1.      I will become better organized.

Given that we are more than a week into the new year, and this is the first you’re hearing from me, I’m clearly getting a slow start on the resolving.  With work and home creating new and exciting challenges for me every day, organization is an evolutionary process.  I recommend a family calendar.  Mine includes both my work obligations and deadlines, as well as my and the three amigos’ school and family activities.

This concept translates to the workplace too.  Improve communication with your employees and avoid harmful stressors by keeping an office calendar.  It could note the dates you expect important visitors, scheduled outages, major deadlines, or other items of a time-sensitive nature that can help your employees plan their work more effectively.

2.      I will be more positive.

I’m all over this one.  For example, when describing my home and work life above, I used the phrase “new and exciting challenges” instead of “bizarre and nearly insurmountable obstacles.”  That’s a half-full cup, my friends.  All kidding aside, not every day can be a good day.  But when you’re working in an atmosphere where everyone tries to stay positive, it can buoy morale in dark times.

3.      I will do more random acts of kindness.

This Christmas, the boys and I put this one into practice, and we hope to keep it going all year.  I put them in charge of shopping for our “angel,” and gave them the chance to make a difference in another kid’s life.  We spread some Christmas cheer by knocking on the door of our favorite decorated house, telling them how much we enjoyed their display, and giving them a Christmas ornament for their tree.  These random acts of kindness are good for our souls too.  So, why just do it at Christmas??  And, why limit it to the line at McDonald’s (thank you to the secret Santa ahead of me who bought dinner for this harried mom’s kids one evening)?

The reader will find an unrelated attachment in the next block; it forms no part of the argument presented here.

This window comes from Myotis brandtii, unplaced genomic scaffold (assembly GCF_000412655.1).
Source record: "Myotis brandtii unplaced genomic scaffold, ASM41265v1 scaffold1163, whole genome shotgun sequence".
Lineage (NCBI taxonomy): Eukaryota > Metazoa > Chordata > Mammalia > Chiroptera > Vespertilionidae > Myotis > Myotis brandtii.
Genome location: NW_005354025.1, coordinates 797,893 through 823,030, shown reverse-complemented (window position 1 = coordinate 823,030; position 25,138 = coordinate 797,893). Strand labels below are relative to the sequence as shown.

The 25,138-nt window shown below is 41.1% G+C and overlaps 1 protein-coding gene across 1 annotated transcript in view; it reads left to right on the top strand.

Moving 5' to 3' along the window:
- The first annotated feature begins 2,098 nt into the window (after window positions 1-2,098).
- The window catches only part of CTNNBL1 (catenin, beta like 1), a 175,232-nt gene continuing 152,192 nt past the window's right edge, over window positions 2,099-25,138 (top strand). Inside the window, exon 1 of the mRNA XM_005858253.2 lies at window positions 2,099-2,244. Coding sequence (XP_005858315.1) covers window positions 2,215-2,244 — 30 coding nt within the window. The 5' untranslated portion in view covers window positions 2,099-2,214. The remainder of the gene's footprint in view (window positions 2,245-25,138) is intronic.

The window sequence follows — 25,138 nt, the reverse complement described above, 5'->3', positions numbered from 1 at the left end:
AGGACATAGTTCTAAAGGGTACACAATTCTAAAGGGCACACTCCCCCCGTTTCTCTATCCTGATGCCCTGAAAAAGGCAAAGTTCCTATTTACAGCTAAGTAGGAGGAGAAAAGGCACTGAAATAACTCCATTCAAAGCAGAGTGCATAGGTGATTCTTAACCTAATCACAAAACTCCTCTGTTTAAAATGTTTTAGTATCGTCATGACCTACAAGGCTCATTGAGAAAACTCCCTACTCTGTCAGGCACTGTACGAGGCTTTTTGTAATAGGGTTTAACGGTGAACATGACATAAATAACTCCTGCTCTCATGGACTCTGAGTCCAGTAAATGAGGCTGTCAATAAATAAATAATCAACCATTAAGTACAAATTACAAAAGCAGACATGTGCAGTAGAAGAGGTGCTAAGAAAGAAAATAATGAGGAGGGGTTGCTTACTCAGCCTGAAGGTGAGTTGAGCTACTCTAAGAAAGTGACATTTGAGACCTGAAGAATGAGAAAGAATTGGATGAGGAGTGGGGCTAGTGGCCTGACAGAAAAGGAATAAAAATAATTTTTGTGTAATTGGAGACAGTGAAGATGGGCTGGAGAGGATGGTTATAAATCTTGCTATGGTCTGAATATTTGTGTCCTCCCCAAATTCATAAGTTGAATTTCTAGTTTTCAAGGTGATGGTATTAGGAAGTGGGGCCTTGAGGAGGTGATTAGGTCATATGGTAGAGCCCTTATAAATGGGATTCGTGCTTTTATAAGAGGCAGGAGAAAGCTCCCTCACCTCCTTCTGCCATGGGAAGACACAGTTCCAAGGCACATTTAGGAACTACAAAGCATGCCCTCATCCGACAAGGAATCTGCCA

Bring those random acts of kindness to work.  At the end of a wintry day, clean off the windshield of a neighboring vehicle before you go home.  Refill the coffee pot when there’s not a cup left.  Loan a book to someone who will appreciate it.  Offer to carry a package when someone’s overloaded.  Then insist.  Smile with your eyes.  Little things like these can make a big difference in how we view our jobs.

4.      I will set reasonable expectations . . .

a.      For myself.  The winter weight will come off now that I can’t have cookies for breakfast.

b.      For my family.  Reading a book for 15 minutes a day won’t kill you.

c.       For my job.  I will keep the lines of communication open and flowing with information.

The point is, setting and communicating reasonable expectations is a good practice in life, whether you’re living it at work or at home. 

If you have any views on how new year’s resolutions can spread to the workplace, please share your inspirations.



Vanessa Towarnicky's primary focus is in the area of labor and employment law. She has been involved in representing clients in various employment cases, including sexual harassment; deliberate intent; age, race, and disability discrimination; wrongful discharge; and various other employment-related torts. She is admitted to various state and federal courts as well as the Third Circuit Court of Appeals and Fourth Circuit Court of Appeals.
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